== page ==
4 Things I Wish I Knew Before My First Solo Trip

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Throughout my 20s, I took several extended trips through Central and South America on my own. Here’s what I wish I knew before I took off on my first solo trip¬†(and all the times after):

How to listen to my intuition

If you feel uncomfortable, you’re not being silly, dramatic, or overreacting. Don’t stuff that inner knowing down. Instead, invite it to co-create this trip with you. Go with your internal guide. Follow those pings of interest and hard stops that show up in your chest when you’re going against it. Make room for it to show itself by giving yourself a quiet minute before making an impulsive decision. Do you want to do this (whatever it may be), truly? The answer is not outside of you — within is where you will find it.

ellen on her first solo trip

You are not obligated to anyone or anything except yourself.

Not peer pressure, not the cute guy at the hostel, not the older man who is telling you you have to get on a plane with him instead of taking that long bus ride (that you already bought a ticket for). So often, women feel obligated to people around them. For me, it came from a place of conditioning and guilt – I didn’t want to disappoint anyone, even if I barely knew them.

I didn’t take that plane trip, but I felt bad about saying no all day. Intellectually I knew I had no obligation to this person, but ingrained in me was the desire to please. I realize now how much time I spent stuck in guilt and shame on that first trip. I wish I knew that I didn’t have to feel bad for saying no and standing my ground, and that I could reframe that guilt into a feeling of empowerment instead.

Travel is a wonderful opportunity for expansion, growth and personal development. What it’s not: an escape from your past.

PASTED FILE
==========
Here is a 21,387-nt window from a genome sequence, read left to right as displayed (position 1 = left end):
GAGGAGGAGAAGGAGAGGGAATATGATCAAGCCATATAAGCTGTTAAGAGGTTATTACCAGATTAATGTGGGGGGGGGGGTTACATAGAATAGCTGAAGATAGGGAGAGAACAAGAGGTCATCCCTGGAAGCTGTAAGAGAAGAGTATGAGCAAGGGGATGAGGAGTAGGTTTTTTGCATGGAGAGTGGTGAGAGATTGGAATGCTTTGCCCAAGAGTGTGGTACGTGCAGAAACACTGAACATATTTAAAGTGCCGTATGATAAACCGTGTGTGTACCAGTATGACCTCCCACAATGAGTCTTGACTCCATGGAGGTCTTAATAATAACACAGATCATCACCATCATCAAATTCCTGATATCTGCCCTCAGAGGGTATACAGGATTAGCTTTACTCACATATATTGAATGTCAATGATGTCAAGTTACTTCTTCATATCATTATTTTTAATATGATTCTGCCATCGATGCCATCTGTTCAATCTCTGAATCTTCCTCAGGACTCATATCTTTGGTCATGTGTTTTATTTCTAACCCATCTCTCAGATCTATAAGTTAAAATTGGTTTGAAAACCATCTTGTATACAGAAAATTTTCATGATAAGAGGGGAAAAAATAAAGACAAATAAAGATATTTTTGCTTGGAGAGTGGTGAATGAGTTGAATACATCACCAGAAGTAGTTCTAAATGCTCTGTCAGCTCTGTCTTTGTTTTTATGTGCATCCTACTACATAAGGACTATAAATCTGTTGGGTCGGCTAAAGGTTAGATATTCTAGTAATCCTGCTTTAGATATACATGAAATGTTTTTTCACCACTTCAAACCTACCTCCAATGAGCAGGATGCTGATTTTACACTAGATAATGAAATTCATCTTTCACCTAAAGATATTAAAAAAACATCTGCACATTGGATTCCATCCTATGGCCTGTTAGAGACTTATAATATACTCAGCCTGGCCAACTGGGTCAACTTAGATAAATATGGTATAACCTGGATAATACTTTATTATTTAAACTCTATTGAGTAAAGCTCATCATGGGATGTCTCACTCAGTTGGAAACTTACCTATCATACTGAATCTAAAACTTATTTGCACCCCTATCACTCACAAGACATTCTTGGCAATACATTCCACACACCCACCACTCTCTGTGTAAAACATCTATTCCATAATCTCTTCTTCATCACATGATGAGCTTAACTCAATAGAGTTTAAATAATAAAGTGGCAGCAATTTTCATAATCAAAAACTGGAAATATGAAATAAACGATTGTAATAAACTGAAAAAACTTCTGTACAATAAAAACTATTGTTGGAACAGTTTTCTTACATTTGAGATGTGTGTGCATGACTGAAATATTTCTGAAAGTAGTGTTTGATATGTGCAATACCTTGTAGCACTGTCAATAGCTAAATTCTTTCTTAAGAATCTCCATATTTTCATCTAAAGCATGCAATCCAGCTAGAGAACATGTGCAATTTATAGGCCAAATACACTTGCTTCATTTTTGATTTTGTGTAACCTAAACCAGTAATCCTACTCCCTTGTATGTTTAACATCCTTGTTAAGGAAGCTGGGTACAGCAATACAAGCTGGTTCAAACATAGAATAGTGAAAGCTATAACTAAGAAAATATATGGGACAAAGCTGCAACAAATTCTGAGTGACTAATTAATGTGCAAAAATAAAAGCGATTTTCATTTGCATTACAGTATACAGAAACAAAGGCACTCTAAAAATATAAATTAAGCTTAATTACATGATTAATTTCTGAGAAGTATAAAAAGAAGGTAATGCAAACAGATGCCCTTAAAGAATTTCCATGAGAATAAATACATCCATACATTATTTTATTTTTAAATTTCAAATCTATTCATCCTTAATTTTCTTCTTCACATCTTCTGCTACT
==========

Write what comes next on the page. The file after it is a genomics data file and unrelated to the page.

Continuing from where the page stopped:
The first time I packed my bags to head out into the world on my own, I was 23 and my best friend had just died. At that point I didn’t have the tools to deal with the overwhelming grief that came from her loss. She was everywhere in L.A. to me, and I was privileged enough to have the option to buy a one-way ticket and travel instead of stay and deal. What I didn’t realize was that the grief would also tag along for the ride.

Looking back, I am grateful for the experiences I had while taking that first¬†solo trip and know it was the right decision for me at the time, but I wish I knew this was a stage in my healing process, and not a way to opt out of it. A change in scenery will allow for deeper insights, inspiration and can be the catalyst for making big decisions and changes in your life, but it won’t serve as a quick fix. As they say, “wherever you go, there you are.”

Things I learned my first solo trip

If you’re in a hostel in a shared room and have the choice between a double or twin bed, always choose the twin!

I learned this one the hard way. If you’re in a shared room situation, claim the twin bed! This will ensure that hostel staff won’t stick a random straggler in the other half of the bed with you because everything else is full. This was not entirely explained to me – I actually thought I was getting lucky. But sleeping in bed with a stranger? No thanks.

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About Author

Ellen wanders. She wandered her way through Europe in 2007 during a semester abroad in Madrid, then through parts of the South Pacific after college graduation, and spent a year in South and Central America during 2010. Most recently, she went on a solo adventure south of the border to research and write the travel guidebook Go Girl Guides: Mexico.

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